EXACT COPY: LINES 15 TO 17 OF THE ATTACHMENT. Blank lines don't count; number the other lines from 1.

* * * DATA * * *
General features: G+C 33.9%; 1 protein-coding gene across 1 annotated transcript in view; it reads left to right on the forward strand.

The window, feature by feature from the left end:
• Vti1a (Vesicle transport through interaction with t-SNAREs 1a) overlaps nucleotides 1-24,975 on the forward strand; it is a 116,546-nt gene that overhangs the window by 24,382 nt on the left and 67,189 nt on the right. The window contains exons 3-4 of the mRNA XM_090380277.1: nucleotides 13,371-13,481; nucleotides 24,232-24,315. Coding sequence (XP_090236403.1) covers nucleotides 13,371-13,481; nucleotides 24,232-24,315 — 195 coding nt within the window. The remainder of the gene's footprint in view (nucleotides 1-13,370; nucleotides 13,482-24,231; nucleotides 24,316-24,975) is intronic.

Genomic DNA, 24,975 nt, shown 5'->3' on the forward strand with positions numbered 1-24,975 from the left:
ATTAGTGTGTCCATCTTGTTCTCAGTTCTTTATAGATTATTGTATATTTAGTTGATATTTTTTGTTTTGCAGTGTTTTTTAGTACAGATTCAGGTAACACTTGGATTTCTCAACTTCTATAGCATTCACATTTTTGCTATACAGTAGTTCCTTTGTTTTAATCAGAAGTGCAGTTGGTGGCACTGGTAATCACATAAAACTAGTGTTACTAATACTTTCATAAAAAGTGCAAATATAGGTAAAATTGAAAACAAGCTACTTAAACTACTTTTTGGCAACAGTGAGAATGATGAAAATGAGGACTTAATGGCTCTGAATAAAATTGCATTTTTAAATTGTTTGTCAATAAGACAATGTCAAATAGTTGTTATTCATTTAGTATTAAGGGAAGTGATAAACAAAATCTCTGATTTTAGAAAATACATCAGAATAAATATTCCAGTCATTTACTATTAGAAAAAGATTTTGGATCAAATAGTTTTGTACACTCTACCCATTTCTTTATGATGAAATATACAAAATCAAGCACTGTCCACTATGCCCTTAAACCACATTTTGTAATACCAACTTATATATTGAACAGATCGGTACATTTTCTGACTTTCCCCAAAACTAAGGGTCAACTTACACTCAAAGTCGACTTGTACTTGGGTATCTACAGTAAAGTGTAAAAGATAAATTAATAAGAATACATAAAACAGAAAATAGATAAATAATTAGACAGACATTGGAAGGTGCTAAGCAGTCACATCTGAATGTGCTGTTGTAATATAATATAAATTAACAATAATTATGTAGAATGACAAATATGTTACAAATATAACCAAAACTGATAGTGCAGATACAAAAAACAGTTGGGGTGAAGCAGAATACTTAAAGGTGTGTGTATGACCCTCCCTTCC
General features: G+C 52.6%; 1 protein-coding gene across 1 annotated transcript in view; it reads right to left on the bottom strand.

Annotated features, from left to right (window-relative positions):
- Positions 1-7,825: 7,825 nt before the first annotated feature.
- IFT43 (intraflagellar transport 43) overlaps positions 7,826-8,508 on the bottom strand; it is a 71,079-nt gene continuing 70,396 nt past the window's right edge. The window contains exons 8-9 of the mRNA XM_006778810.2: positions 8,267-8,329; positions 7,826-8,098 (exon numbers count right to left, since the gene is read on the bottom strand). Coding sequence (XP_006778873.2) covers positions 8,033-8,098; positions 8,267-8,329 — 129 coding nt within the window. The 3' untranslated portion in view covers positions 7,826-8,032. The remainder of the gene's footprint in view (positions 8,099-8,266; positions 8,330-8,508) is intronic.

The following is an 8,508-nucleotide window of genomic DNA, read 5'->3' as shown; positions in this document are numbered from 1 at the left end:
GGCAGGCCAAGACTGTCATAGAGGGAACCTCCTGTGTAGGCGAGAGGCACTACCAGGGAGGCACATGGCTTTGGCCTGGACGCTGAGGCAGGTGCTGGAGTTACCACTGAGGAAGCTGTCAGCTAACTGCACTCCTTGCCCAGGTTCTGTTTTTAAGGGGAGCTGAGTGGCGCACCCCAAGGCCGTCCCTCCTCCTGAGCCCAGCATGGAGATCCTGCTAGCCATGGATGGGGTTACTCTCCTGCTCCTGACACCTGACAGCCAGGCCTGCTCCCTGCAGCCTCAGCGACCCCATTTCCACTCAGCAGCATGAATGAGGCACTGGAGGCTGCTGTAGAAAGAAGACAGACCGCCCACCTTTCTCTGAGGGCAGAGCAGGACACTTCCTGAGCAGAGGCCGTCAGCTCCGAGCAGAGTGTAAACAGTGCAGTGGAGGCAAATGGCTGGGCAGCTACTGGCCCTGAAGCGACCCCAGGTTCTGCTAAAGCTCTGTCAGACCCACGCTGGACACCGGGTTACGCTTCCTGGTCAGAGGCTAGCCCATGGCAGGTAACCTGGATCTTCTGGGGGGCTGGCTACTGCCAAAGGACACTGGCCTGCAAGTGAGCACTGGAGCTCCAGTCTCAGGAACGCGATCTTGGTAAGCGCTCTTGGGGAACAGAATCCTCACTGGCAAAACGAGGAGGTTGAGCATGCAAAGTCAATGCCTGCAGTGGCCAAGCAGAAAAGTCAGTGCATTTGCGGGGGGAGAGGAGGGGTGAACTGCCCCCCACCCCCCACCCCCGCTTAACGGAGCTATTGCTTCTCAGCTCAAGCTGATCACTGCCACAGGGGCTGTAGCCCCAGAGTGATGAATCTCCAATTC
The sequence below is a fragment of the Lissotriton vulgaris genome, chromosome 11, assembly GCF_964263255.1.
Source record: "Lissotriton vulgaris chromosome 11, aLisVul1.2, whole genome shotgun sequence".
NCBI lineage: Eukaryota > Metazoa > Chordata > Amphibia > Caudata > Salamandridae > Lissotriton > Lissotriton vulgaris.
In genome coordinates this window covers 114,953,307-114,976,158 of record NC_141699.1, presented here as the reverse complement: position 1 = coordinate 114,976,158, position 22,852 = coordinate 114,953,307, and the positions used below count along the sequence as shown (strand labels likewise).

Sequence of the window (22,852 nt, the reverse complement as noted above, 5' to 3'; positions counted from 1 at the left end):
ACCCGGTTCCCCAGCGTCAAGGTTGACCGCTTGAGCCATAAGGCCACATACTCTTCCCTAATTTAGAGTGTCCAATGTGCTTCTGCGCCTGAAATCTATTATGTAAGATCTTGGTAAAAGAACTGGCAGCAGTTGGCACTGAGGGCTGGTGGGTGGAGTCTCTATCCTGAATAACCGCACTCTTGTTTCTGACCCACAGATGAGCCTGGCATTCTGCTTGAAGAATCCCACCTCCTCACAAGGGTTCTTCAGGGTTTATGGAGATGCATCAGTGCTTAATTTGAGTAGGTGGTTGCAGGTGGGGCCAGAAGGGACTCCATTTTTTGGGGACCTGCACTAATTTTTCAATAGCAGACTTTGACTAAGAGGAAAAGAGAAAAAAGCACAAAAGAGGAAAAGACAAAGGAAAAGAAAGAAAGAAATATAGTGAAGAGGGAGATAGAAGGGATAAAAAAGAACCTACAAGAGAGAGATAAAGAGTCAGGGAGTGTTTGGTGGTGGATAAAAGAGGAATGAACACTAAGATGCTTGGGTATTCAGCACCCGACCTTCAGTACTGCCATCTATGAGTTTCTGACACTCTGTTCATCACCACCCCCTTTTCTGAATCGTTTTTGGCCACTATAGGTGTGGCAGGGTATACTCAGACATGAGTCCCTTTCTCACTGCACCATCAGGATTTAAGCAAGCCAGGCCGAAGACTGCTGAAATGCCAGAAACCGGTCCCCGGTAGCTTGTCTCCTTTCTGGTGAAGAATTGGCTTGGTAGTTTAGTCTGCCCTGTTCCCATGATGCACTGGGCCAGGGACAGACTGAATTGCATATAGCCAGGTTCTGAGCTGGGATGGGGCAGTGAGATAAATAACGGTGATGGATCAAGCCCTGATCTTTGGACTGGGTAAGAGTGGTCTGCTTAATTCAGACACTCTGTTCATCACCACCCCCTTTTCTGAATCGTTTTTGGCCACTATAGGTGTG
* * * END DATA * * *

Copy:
In genome coordinates this window covers 114,953,307-114,976,158 of record NC_141699.1, presented here as the reverse complement: position 1 = coordinate 114,976,158, position 22,852 = coordinate 114,953,307, and the positions used below count along the sequence as shown (strand labels likewise).

Sequence of the window (22,852 nt, the reverse complement as noted above, 5' to 3'; positions counted from 1 at the left end):
ACCCGGTTCCCCAGCGTCAAGGTTGACCGCTTGAGCCATAAGGCCACATACTCTTCCCTAATTTAGAGTGTCCAATGTGCTTCTGCGCCTGAAATCTATTATGTAAGATCTTGGTAAAAGAACTGGCAGCAGTTGGCACTGAGGGCTGGTGGGTGGAGTCTCTATCCTGAATAACCGCACTCTTGTTTCTGACCCACAGATGAGCCTGGCATTCTGCTTGAAGAATCCCACCTCCTCACAAGGGTTCTTCAGGGTTTATGGAGATGCATCAGTGCTTAATTTGAGTAGGTGGTTGCAGGTGGGGCCAGAAGGGACTCCATTTTTTGGGGACCTGCACTAATTTTTCAATAGCAGACTTTGACTAAGAGGAAAAGAGAAAAAAGCACAAAAGAGGAAAAGACAAAGGAAAAGAAAGAAAGAAATATAGTGAAGAGGGAGATAGAAGGGATAAAAAAGAACCTACAAGAGAGAGATAAAGAGTCAGGGAGTGTTTGGTGGTGGATAAAAGAGGAATGAACACTAAGATGCTTGGGTATTCAGCACCCGACCTTCAGTACTGCCATCTATGAGTTTCTGACACTCTGTTCATCACCACCCCCTTTTCTGAATCGTTTTTGGCCACTATAGGTGTGGCAGGGTATACTCAGACATGAGTCCCTTTCTCACTGCACCATCAGGATTTAAGCAAGCCAGGCCGAAGACTGCTGAAATGCCAGAAACCGGTCCCCGGTAGCTTGTCTCCTTTCTGGTGAAGAATTGGCTTGGTAGTTTAGTCTGCCCTGTTCCCATGATGCACTGGGCCAGGGACAGACTGAATTGCATATAGCCAGGTTCTGAGCTGGGATGGGGCAGTGAGATAAATAACGGTGATGGATCAAGCCCTGATCTTTGGACTGGGTAAGAGTGGTCTGCTTAATTCAGACACTCTGTTCATCACCACCCCCTTTTCTGAATCGTTTTTGGCCACTATAGGTGTG